>>> today = dt.datetime(2017, 10, 29, tzinfo=gettz("Europe/Madrid"))
>>> tomorrow = today + dt.timedelta(days=1)
>>> tomorrow.astimezone(dt.timezone.utc) - today.astimezone(dt.timezone.utc)
datetime.timedelta(1, 3600)  # We've added 25 hours

When working with timestamps, the best strategy is to use non DST-aware time zones (ideally UTC+00:00).

Serializing your datetime objects

The day will come that you need to send your datetime objects in JSON and you will get the following:

>>> now =
>>> json.dumps(now)
TypeError: Object of type 'datetime' is not JSON serializable

There are three main ways to serialize datetime in JSON:


datetime has two main functions to convert to and from a string given a specific format: strftime and strptime. The best way is to use the standard ISO_8601 for serializing time-related objects as string, which is done by calling isoformat on the datetime object:

>>> now ="Europe/London"))
>>> now.isoformat()

To get a datetime object from a string that was formatted using isoformat with a UTC time zone, we can rely on strptime:

>>> dt.datetime.strptime(now_str, "%Y-%m-%dT%H:%M:%S.%f+00:00").replace(tzinfo=dt.timezone.utc)
datetime.datetime(2017, 4, 19, 21, 49, 5, 542320, tzinfo=datetime.timezone.utc)

In this example, we are hard-coding the offset to be UTC and then setting it once the datetime object has been created. A better way to fully parse the string including the offset is by using the external library dateutil:

>>> from dateutil.parser import parse
>>> parse('2017-04-19T21:49:05.542320+00:00')
datetime.datetime(2017, 4, 19, 21, 49, 5, 542320, tzinfo=tzutc())
>>> parse('2017-04-19T21:49:05.542320+01:00')
datetime.datetime(2017, 4, 19, 21, 49, 5, 542320, tzinfo=tzoffset(None, 3600))

Note, once we serialize and de serialize, we lose the time zone information and keep only the offset.


We are able to store a datetime as an integer by using the number of seconds that passed since a specific epoch (reference date). As I mentioned earlier, the most-known epoch in computer systems is the Unix epoch, which references the first second since 1970. This means that 5 represents the fifth second on January 1, 1970.

The Python standard library provides us with tools to get the current time as Unix time and to transform between datetime objects and their int representations as Unix time.

Getting the current time as an integer:

>>> import datetime as dt
>>> from import gettz
>>> import time
>>> unix_time = time.time()

Unix time to datetime:

>>> unix_time
>>> datetime = dt.datetime.fromtimestamp(unix_time, gettz("Europe/London"))
>>> datetime.isoformat()

Getting the Unix time given a datetime:

>>> time.mktime(datetime.timetuple())
>>> # or using the calendar library
>>> calendar.timegm(datetime.timetuple())


The last option is to serialize the object itself as an object that will give special meaning at decoding time:

import datetime as dt
from import gettz, tzoffset

def json_to_dt(obj):
    if obj.pop('__type__', None) != "datetime":
        return obj
    zone, offset = obj.pop("tz")
    obj["tzinfo"] = tzoffset(zone, offset)
    return dt.datetime(**obj)

def dt_to_json(obj):
    if isinstance(obj, dt.datetime):
        return {
            "__type__": "datetime",
            "year": obj.year,
            "month" : obj.month,
            "day" :,
            "hour" : obj.hour,
            "minute" : obj.minute,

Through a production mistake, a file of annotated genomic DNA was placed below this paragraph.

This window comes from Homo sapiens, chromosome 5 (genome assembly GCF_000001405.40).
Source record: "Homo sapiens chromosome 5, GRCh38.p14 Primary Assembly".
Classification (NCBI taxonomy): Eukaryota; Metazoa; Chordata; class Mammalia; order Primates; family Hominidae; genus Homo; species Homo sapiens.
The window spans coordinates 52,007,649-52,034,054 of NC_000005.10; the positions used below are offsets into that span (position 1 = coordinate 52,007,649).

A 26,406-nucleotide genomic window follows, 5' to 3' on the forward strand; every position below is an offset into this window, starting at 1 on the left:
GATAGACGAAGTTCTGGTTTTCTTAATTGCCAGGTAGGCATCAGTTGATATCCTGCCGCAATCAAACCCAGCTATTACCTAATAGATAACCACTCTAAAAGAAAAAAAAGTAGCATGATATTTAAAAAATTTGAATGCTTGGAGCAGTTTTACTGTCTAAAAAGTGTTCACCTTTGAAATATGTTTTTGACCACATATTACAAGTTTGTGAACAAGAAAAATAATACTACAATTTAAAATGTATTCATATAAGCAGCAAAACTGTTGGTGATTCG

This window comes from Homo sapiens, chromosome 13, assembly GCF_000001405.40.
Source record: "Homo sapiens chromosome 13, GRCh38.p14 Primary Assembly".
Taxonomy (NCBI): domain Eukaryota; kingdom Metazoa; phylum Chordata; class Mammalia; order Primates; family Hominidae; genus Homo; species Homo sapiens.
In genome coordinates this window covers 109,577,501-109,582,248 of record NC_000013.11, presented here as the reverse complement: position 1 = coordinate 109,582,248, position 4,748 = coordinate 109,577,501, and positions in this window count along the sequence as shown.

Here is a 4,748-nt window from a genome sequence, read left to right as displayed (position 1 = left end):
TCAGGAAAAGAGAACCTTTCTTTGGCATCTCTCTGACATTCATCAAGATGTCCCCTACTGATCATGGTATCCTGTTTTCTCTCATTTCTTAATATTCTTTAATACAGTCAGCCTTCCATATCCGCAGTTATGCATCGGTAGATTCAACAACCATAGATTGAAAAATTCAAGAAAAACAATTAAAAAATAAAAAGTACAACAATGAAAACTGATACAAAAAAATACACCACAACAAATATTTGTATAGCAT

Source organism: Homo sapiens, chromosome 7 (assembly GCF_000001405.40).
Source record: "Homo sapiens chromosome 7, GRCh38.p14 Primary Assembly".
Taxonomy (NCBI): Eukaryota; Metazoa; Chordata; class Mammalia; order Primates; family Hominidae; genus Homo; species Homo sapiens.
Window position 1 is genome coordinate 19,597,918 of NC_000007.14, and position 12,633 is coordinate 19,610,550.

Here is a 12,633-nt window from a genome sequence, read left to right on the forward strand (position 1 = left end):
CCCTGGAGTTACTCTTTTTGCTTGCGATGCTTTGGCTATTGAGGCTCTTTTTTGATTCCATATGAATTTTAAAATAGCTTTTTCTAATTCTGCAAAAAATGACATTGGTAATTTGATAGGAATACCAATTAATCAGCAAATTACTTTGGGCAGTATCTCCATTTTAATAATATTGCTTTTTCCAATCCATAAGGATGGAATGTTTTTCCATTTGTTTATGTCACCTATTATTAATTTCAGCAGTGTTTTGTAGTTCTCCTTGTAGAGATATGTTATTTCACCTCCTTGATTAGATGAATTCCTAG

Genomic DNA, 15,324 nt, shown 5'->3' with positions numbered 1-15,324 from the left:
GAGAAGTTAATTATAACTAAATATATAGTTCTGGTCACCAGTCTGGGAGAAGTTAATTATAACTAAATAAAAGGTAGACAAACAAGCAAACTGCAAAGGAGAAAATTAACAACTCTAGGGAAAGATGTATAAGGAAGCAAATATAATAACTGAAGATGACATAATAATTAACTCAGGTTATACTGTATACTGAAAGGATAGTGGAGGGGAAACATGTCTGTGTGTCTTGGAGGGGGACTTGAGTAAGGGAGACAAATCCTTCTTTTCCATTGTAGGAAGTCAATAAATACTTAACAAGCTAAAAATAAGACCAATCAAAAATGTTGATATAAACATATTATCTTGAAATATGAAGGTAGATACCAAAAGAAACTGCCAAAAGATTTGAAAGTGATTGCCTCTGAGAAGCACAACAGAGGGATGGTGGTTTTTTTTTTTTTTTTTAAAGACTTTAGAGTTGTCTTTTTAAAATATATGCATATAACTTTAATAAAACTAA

"second" : obj.second,
            "microsecond" : obj.microsecond,
            "tz": (obj.tzinfo.tzname(obj), obj.utcoffset().total_seconds())
        raise TypeError("Cant serialize {}".format(obj))

Now we can encode JSON:

>>> import json
>>> now =
>>> json.dumps(now, default=dt_to_json)  # From datetime
'{"__type__": "datetime", "year": 2017, "month": 4, "day": 19, "hour": 22, "minute": 32, "second": 44, "microsecond": 778735, "tz": "UTC"}'
>>> # Also works with timezones
>>> now ="Europe/London"))
>>> json.dumps(now, default=dt_to_json)
'{"__type__": "datetime", "year": 2017, "month": 4, "day": 19, "hour": 23, "minute": 33, "second": 46, "microsecond": 681533, "tz": "BST"}'

And decode:

>>> input_json='{"__type__": "datetime", "year": 2017, "month": 4, "day": 19, "hour": 23, "minute": 33, "second": 46, "microsecond": 681533, "tz": "BST"}'
>>> json.loads(input_json, object_hook=json_to_dt)
datetime.datetime(2017, 4, 19, 23, 33, 46, 681533, tzinfo=tzlocal())
>>> input_json='{"__type__": "datetime", "year": 2017, "month": 4, "day": 19, "hour": 23, "minute": 33, "second": 46, "microsecond": 681533, "tz": "EST"}'
>>> json.loads(input_json, object_hook=json_to_dt)
datetime.datetime(2017, 4, 19, 23, 33, 46, 681533, tzinfo=tzfile('/usr/share/zoneinfo/EST'))
>>> json.loads(input_json, object_hook=json_to_dt).isoformat()

Wall times

After this, you might be tempted to convert all datetime objects to UTC and work only with UTC datetimes and fixed offsets. Even if this is by far the best approach for timestamps, it quickly breaks for future wall times.

We can distinguish two main types of time points: wall times and timestamps. Timestamps are universal points in time not related to anywhere in particular. Examples include the time a star is born or when a line is logged to a file. Things change when we speak about the time "we read on the wall clock." When we say "see you tomorrow at 2," we are not referring to UTC offsets, but to tomorrow at 2 PM in our local time zone, no matter what the offset is at this point. We cannot just map those wall times to timestamps (although we can for past ones) because, for future occurrences, countries might change their offset, which happens more frequently than you might think.